I participated in a “Speakathon” over the weekend in aid of the local Marymount Hospice.

Toastmasters clubs around Cork each got an hour long slot, and each member got a few minutes to speak on any topic they wished to discuss. Because I am president of two Toastmasters clubs, that meant I needed to come up quickly with two speeches.

In the evening session on Friday night, I spoke about how I had entered into a DNA study that will help determine the origins of Irish people. All my great-grandparents come from the same part of Ireland, so I would be an ideal candidate for such a study.

In the morning session the following day, I spoke about how you can improve your presentation skills by applying some very simple techniques. I hate traditional Powerpoint “bullet point” templates. By adding some images and animation you can bring any presentation to life, making it interesting for the audience.

In the evening I hosted a Cork Skeptics meeting in Blackrock Castle. We had two talks. Síle Lane, from Sense About Science spoke first, and talked about what her organisation was doing to address misinformation in the media. The efforts here have been admirable. Sense About Science have recently kicked off a campaign called “Ask For Evidence” which seeks to encourage ordinary people to request peer reviewed evidence from companies when presented with extraordinary claims.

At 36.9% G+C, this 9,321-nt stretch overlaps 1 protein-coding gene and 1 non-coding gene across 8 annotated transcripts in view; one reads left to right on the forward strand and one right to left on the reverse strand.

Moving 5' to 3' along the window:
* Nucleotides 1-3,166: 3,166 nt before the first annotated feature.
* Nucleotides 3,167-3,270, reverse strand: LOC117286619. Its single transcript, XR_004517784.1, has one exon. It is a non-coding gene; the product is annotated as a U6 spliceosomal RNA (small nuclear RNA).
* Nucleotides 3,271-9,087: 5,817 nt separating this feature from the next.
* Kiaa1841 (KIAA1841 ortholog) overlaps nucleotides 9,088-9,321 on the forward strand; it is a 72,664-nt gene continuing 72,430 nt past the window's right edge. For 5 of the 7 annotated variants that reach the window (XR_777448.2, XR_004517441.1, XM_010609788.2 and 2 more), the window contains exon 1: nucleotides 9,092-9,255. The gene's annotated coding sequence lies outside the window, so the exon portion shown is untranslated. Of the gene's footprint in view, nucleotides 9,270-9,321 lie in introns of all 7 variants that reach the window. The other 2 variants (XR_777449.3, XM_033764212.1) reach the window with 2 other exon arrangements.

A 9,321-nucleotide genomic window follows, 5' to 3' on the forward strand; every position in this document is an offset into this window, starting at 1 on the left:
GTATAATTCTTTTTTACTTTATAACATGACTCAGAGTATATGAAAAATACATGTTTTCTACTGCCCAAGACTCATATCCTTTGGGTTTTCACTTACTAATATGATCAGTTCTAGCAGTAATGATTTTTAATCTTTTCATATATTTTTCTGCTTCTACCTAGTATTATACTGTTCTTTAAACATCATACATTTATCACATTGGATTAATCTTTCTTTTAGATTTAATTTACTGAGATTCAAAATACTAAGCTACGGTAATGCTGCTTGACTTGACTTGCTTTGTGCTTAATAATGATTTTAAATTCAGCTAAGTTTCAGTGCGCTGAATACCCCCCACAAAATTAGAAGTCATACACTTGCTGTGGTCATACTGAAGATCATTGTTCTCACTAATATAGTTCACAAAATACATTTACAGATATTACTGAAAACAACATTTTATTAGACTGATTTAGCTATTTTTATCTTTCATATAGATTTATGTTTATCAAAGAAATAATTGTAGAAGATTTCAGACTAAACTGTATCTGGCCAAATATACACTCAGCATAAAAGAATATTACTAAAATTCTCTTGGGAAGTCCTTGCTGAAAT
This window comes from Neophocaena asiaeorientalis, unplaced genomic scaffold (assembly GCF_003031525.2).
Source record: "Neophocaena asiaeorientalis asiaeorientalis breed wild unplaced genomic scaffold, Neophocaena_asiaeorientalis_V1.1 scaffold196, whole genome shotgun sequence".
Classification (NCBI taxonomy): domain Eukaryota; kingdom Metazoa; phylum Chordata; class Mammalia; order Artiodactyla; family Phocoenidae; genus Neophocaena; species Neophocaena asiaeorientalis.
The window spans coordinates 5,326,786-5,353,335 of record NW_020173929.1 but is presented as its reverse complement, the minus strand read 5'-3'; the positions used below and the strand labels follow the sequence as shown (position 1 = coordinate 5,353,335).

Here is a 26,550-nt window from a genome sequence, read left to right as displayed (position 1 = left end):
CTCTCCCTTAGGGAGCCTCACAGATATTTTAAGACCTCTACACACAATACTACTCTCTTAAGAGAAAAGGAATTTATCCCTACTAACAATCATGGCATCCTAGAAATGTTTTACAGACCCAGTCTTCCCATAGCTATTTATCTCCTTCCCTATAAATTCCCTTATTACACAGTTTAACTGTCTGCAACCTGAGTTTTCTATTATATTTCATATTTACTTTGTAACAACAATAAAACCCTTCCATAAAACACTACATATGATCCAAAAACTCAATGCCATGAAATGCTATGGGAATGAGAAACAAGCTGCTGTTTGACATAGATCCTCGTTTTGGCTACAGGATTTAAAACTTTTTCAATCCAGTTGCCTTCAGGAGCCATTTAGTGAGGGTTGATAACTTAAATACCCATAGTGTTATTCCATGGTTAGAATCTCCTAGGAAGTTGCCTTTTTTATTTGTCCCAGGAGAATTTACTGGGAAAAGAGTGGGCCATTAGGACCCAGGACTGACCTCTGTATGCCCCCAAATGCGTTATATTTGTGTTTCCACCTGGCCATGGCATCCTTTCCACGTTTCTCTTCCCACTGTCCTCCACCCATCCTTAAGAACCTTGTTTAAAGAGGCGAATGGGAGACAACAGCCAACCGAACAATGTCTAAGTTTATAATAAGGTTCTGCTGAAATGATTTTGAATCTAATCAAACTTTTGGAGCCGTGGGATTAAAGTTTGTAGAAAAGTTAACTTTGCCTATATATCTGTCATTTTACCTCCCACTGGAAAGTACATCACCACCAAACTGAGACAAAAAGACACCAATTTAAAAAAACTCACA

The second speaker was Brian Hughes from NUI Galway. He is a lecturer in psychology and a prominent sceptical blogger. He spoke about how normal people are particularly bad at statistical reasoning, and how we tend to consistently overestimate our abilities and ignore data that contradicts our world-views. He discussed some interesting studies that indicate that depressed people can often be more realistic in their estimation of themselves, and suggests that fantasy and misconception might be an evolutionarily necessary condition for humans. Quite fascinating stuff.

So, a busy and thoroughly enjoyable weekend. A lot of time spent on my feet, talking and thinking about things that interest me.